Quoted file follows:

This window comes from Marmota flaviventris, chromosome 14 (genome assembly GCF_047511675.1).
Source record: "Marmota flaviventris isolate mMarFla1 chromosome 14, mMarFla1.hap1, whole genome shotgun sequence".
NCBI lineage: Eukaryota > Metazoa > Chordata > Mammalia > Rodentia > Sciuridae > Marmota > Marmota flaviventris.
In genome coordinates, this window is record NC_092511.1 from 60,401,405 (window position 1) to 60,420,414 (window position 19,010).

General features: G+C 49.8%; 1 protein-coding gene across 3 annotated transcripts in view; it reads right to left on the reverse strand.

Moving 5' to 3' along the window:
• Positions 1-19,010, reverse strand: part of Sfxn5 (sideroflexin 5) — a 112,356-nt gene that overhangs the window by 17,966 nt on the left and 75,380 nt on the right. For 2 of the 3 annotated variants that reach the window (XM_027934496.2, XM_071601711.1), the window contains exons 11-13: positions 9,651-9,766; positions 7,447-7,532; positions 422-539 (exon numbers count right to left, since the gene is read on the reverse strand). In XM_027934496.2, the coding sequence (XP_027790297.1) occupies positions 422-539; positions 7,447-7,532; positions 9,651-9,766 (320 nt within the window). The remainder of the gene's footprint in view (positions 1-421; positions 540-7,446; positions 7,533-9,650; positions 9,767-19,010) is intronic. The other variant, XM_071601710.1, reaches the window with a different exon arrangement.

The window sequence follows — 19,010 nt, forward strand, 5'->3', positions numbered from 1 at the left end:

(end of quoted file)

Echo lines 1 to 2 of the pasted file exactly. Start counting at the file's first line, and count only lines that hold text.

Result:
This window comes from Marmota flaviventris, chromosome 14 (genome assembly GCF_047511675.1).
Source record: "Marmota flaviventris isolate mMarFla1 chromosome 14, mMarFla1.hap1, whole genome shotgun sequence".